Employers suspend hiring, eliminate jobs because of ObamaCare

The Obama Administration has been ramping up its effort to sell ObamaCare to a still skeptical American public.

Last week, Politico reported that a new organization run by former Obama campaign staffers would try to sell the law to the uninsured at events around the country. This on top of the administration working with the NBA and NFL to promote ObamaCare to sports fans.

While they may be able to sell some naive Americans unicorns and fairy dust of ObamaCare, others will likely see the very real negative impact the law is already causing.

According to a recent survey from Gallup, small business owners are already reporting that they’ve had to suspend hiring or eliminate jobs because of the uncertainty that ObamaCare is bringing to their bottomline (emphasis mine):

Small business owners’ fear of the effect of the new health-care reform law on their bottom line is prompting many to hold off on hiring and even to shed jobs in some cases, a recent poll found.
Forty-one percent of the businesses surveyed have frozen hiring because of the health-care law known as Obamacare. And almost one-fifth—19 percent— answered “yes” when asked if they had “reduced the number of employees you have in your business as a specific result of the Affordable Care Act.”

The poll was taken by 603 owners whose businesses have under $20 million in annual sales.

Another 38 percent of the small business owners said they “have pulled back on their plans to grow their business” because of Obamacare.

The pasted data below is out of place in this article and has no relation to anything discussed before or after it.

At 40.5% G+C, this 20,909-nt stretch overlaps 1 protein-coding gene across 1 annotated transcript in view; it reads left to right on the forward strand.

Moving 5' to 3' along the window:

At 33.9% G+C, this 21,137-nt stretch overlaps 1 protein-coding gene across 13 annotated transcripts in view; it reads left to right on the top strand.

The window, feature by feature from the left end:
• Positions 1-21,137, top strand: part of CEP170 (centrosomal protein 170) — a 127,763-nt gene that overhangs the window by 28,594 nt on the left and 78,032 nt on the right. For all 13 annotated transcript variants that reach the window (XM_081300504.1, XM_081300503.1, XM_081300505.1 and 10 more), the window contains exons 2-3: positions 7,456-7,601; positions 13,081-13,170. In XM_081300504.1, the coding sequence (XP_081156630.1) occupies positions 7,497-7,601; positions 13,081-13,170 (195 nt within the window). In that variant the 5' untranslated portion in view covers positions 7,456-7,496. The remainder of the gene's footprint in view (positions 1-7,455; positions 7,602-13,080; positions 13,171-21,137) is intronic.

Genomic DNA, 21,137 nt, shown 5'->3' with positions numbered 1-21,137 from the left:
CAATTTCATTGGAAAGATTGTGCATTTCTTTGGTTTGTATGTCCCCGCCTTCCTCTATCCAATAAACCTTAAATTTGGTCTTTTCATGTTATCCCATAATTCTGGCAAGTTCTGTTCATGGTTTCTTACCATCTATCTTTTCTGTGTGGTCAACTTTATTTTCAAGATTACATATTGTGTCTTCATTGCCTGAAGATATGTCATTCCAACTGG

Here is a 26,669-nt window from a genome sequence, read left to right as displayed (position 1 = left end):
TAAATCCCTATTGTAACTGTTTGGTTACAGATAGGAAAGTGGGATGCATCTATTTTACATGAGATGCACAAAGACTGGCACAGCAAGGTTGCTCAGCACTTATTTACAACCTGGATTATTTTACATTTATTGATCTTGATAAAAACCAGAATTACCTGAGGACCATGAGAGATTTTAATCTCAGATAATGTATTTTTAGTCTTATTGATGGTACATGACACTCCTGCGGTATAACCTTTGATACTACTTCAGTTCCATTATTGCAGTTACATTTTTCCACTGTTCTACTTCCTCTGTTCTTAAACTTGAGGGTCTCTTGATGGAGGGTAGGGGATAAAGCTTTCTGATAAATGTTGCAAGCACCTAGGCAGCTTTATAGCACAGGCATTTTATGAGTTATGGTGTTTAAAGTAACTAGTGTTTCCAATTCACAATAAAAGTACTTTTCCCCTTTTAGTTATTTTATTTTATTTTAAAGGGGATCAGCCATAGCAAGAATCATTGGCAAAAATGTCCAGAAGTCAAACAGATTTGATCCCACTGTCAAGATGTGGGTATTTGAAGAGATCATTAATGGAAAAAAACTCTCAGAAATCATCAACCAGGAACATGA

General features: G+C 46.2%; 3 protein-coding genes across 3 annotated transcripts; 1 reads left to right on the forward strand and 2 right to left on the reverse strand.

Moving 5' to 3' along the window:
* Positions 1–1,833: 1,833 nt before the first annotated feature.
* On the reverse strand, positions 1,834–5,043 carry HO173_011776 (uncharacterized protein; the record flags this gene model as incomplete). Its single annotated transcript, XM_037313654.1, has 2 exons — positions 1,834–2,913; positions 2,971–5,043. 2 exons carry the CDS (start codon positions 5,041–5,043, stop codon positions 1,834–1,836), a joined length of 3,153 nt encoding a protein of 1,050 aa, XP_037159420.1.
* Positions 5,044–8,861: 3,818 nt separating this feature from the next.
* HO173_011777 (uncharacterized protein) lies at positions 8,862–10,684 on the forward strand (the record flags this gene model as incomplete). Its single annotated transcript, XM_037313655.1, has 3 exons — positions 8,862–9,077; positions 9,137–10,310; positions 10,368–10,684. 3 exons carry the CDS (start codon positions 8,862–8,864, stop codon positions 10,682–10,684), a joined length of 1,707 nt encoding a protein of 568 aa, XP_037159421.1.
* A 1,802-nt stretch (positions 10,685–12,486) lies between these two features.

That’s 60% of small businesses surveyed that have either stopped hiring or eliminated jobs because of ObamaCare. It doesn’t end there. The poll also shows that 55% of small business owners believe that ObamaCare will cause their health insurance costs to rise and another 52% believe that they can expect lower quality care because of the law.

This is just the beginning of the problems that the Obama Administration will have in selling the law. The Wall Street Journal recently noted that young people aren’t likely to purchase health insurance, despite the individual mandate, because it makes little financial sense for them to do so. Their premiums will be disproportionately high because they will be subsidizing the premiums of older Americans.

This is a huge task before the administration and its supporters that may not work, especially if the implementation efforts continue to hit bumps in the road. The chaotic state exchanges coupled with rising insurance premiums and fear from small businesses may bring a perfect storm in next year’s mid-terms that could dearly cost Democrats.

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